Streetsblog caught up with her on a recent warm day to talk about what's coming up for Sacramento and how she sees her role. She'd only been on the job for a few weeks, so, she says, “I'm still learning!”

Her first project, she says, will be overseeing the city's Vision Zero plan, which was approved by her department and the city council. “We will be starting from scratch,” she says. “Walk Sacramento and SABA have been working with the city on this, and city council has been very supportive. We haven't figured out how it'll work yet, but the first thing I'm going to do is review how other places rolled it out, and figure out what makes sense for Sacramento.” She also plans to work closely with the police department, because, she says, “obviously enforcement is going to be component of it.”

“Another thing moving forward in Sacramento,” she said, “is bike-share. I'll be heading that for Sacramento. We have funding, and the study was done a while ago, so now we're just moving into the implementation stage.”

Bike-share will roll out regionally in Sacramento, West Sacramento, and Davis next year. The city has not yet chosen a vendor—the proposals are being reviewed—and, as a former employee of Alta, Donlon Wyant has recused herself from that process. But as soon as the decision is made, she will help lead the planning for the program within the city.

Besides these efforts, she says, her goals as the new Active Transportation Planner are: finding funding for bike and pedestrian projects, finding ways to take advantage of current projects to include good bike facilities, making sure new developments work well for bicyclists and walkers, keeping a focus on safety, and adding more bike parking.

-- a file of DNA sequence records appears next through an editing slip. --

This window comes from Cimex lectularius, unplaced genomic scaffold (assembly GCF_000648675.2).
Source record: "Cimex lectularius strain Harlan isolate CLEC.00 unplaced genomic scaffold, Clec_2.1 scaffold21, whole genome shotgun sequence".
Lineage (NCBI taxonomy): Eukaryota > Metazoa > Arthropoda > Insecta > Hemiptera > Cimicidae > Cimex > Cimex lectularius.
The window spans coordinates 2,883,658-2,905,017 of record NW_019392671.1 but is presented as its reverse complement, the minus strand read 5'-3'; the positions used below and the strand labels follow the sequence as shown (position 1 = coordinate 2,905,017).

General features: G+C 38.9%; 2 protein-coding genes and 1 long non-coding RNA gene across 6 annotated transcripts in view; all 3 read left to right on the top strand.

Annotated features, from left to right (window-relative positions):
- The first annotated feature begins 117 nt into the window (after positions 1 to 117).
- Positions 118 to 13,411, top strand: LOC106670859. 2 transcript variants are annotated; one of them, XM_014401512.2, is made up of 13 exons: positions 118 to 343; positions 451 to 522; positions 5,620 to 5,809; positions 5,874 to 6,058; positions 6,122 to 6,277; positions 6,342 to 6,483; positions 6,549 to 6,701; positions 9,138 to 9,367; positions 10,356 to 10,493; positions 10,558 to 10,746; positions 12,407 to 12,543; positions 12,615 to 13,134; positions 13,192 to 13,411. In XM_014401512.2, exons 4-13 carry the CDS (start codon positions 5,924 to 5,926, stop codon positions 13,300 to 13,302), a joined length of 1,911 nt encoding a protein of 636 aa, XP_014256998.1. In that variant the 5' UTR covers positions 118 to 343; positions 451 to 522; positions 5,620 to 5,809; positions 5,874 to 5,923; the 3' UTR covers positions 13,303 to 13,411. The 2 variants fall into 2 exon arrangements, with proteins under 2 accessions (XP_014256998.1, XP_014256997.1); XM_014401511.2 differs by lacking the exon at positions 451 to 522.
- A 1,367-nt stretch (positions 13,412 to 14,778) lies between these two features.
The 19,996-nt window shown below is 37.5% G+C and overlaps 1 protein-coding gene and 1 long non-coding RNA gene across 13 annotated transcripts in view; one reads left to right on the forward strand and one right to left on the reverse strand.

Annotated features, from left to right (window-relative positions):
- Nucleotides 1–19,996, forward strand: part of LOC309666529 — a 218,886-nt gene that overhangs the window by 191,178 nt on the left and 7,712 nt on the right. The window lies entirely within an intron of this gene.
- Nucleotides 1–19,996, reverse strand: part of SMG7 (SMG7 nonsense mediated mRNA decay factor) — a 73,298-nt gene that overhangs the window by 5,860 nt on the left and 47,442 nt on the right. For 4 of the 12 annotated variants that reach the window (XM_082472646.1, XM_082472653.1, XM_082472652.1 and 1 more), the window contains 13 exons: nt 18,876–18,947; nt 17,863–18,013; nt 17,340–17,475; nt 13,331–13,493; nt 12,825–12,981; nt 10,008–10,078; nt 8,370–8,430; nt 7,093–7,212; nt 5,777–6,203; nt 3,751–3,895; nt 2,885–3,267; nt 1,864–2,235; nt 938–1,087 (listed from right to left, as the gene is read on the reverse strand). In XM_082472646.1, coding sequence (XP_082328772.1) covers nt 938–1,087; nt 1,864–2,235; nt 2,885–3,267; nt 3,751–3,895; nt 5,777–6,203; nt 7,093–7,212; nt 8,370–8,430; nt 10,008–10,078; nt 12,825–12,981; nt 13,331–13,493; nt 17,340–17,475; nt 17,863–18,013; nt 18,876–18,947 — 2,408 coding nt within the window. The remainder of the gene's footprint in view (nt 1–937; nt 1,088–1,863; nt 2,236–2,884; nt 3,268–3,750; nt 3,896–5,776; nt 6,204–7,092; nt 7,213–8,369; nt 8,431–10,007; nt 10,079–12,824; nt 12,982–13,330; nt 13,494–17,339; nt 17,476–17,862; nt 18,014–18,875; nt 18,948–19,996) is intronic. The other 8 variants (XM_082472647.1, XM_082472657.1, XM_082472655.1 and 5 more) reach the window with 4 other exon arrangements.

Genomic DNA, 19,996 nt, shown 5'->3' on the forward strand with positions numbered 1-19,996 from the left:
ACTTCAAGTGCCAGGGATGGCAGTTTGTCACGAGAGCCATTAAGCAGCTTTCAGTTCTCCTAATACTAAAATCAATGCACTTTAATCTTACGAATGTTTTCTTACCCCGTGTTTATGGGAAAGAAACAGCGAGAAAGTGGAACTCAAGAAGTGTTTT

“I love bike parking,” she said, “It's a really important part of our network that we don't appreciate enough.” She glanced across the street at a bike that was feebly attached to a bike rack. “And,” she added, “I can see we also need education, because that's not how you use a U-rack.”

She says that for the most part bike parking in downtown is pretty good, evidenced by the ease with which we both found parking at a bike corral right in front of our meeting spot. But it's more of a challenge in the suburban parts of the city, where shopping areas are surrounded by seas of car parking. “We're not going to install parking on a private right of way,” she said. “There are liability issues, and then there's a question of transferring money—it's like gifting a developer money. Getting bike parking spaces is going to take more creativity, but that goes for any suburban type city, it's not unique to Sacramento.”

There is a lot of opportunity to get things right, maybe especially in some of the outlying areas. The city is still building new subdivisions and Donlon Wyant sees those projects as opportunities. “The goal is to make sure new developments are accessible by everyone,” she said. “Sacramento has a complete streets policy and everyone is really behind it; I don't think we're going to see any more of the really poorly planned projects we've seen in the past.”